Happy Labor Day

How to celebrate Labor Day in the legal blogosphere? Last year, we made some Ayn Rand references. We thought about posting this comic book cover, but it’s a bit much we think, especially for a blog run by corporate lawyers. Instead, you get the cover of Labor Force #1 (above) and Justice League #28 (below), both of which offer a slightly difference take on issues of labor in the superhero community. The former, published by Blackthorne Comics back in 1986, asks that the general public pay its community’s heros instead of thanking them. The latter, published by DC Comics way back in 1964, shows the Justice League, apparently on strike, complete with picket signs.  “Lift the Ban on Superman,” says one sign, while another proclaims, “The JLA demands the right to work.”

Somebody better call the NLRB.

Whatever the case, we here at Abnormal Use wish you a safe and happy Labor Day.

Friday Links

Above, you’ll find the cover of Secrets of the Sinister House #17, published way back in 1974. As you can see, the prosecutor has called the murder victim himself to the stand to identify the criminal defendant as his killer. Is there precedent for that, we wonder? We suppose there is no confrontation clause issue if the defense lawyer gets to cross examine the dead guy.  However, everyone in the court room appears shocked by the testimony. Why is that?  They all just observed a  spectral figure walk into the courtroom, take the stand, receive the oath, and provide all of the relevant background information prior to the courtroom identification. Presumably, the corpse had to sit in the courtroom and wait while some other witnesses testified, as well. What’s so shocking about this particular moment taking place after all that? Oh, well.

Our own Frances Zacher’s recent post regarding legal issues prompted by driverless cars is getting some play in the blogosphere.  Max Kennerly of the Litigation & Trial Blog responded here, while friend of the blog Alan Crede of the Boston Personal Injury Lawyer Blog – whose original post here prompted Frances to respond – replies here. Want to hear something off topic but cool? In his post, Alan called us “the darling of The New York Times, National Public Radio and Jackie Chiles” and recipients of “well-deserved blogospheric celebrity.”  Aw, shucks.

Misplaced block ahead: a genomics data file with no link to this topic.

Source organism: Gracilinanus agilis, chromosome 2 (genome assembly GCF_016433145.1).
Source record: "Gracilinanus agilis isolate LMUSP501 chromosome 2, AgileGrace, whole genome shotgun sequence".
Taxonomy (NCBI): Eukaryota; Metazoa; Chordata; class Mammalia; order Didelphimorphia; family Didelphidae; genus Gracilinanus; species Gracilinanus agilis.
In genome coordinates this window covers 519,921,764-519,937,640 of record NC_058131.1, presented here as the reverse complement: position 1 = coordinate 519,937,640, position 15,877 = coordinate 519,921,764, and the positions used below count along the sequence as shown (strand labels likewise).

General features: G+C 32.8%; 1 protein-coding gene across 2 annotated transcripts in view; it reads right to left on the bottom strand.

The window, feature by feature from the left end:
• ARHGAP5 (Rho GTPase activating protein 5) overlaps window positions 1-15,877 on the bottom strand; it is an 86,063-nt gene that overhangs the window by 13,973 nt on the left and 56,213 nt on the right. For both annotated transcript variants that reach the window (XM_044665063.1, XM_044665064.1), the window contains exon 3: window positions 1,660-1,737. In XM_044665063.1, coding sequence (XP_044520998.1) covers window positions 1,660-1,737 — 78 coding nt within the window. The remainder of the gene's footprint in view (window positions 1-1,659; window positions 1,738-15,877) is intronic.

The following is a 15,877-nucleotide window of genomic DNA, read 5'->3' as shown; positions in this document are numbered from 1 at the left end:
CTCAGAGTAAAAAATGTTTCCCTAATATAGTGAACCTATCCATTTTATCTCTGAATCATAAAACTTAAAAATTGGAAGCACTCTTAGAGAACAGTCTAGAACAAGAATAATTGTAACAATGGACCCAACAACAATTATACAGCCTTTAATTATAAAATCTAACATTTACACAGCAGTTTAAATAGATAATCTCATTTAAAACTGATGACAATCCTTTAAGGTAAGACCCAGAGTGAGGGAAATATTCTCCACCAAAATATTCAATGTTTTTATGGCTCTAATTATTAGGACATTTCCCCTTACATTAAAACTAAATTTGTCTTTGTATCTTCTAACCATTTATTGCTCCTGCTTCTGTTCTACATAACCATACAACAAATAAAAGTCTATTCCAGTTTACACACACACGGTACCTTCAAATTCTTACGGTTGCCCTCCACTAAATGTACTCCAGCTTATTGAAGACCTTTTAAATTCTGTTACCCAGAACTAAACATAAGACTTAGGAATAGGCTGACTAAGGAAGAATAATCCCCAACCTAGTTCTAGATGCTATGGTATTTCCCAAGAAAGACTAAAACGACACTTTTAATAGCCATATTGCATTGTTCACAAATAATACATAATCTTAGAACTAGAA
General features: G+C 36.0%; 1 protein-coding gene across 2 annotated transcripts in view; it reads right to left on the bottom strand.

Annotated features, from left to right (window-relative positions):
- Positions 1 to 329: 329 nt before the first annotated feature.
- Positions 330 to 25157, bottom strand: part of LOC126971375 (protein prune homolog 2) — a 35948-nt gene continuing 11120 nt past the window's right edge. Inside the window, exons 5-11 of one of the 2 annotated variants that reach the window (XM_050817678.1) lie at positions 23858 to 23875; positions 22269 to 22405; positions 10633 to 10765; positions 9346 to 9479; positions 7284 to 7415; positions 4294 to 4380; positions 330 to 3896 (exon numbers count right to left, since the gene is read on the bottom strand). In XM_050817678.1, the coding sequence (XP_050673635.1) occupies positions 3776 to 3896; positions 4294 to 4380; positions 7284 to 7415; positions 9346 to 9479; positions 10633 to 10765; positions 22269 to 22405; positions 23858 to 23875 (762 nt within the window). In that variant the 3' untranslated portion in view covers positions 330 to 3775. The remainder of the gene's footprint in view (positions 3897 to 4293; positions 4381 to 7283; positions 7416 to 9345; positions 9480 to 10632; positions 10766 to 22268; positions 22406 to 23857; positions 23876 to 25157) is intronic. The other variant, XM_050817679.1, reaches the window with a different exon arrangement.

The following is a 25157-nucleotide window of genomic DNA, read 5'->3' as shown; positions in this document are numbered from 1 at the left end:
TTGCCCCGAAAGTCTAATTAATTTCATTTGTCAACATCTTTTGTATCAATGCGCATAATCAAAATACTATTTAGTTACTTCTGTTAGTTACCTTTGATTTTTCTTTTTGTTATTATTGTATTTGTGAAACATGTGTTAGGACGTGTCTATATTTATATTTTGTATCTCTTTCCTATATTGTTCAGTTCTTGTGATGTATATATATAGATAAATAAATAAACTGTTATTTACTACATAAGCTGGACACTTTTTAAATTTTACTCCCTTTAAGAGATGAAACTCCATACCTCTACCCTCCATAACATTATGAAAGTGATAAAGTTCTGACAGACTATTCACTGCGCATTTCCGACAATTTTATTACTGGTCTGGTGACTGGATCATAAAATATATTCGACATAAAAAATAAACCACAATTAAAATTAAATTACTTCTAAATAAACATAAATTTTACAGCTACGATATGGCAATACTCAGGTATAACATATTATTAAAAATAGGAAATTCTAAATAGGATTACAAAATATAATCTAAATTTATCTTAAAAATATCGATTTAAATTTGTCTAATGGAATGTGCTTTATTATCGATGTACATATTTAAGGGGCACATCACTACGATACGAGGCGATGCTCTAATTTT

Remember back in May when we remarked upon the controversy surrounding Superman’s renunciation of his U.S. citizenship? Well, according to this report, in the final issue of Action Comics – the series in which Superman first appeared in 1938 – Superman addresses the issue yet again. Click here to see the panel in question while you can read a review of that issue here. Oh, well. (By the way, Action Comics is ending its run of more than 900 issues and more than 70 years because DC Comics is rebooting its universe and relaunching all its series).

Well, we’ve previously mentioned that you can now access our blog content on Facebook, right?  Well, guess what? We’ve now got a fancy personalized Facebook URL! How about that? Check it out at http://www.facebook.com/abnormaluse and if you’ve not yet become a fan of Abnormal Use on Facebook, now is your chance.

The Return of College Football (And Some Law Stuff)

Red Grange, also known as the “Galloping Ghost,” was a star tailback for the University of Illinois and the Chicago Bears back in the 1920’s.  So we are told.  Apparently, his exploits were worthy of the cover of Football Thrills #1, published way back in 1952 and two decades after Grange’s professional football career came to an end in 1934.  We’re a bit puzzled as to why the referee on the cover is jubilantly leaping into the air as Red makes an apparent touchdown, although the fact that Red himself was the editor of this issue of Football Thrills may explain the conundrum.

Why do we peddle in football nostalgia today?  It’s opening day of the college football season, or as we call it here in South Carolina, “Christmas.”  Around here, college football is kind of a big deal.  We here at Abnormal Use and Gallivan, White, & Boyd, P.A. boast supporters of Clemson, the University of South Carolina, Notre Dame, and Texas, to name just a few schools.  For the past seven months, we have been making bold predictions about the upcoming season.  All those negative plays from last season have been erased from our minds like a hagiographic issue of Football Thrills.

How does football relate to litigation, you may ask?  This is a law blog, after all.  Well, you might be surprised to learn we’ve previously blogged about football, including allegations of a heat stroke causing football helmet as well as  lifetime donors upset at having to pay for football parking. We can only hope this isn’t our last football-related post.  If so, please look forward to the next installment of Football Thrills edited by the Abnormal Use blog team.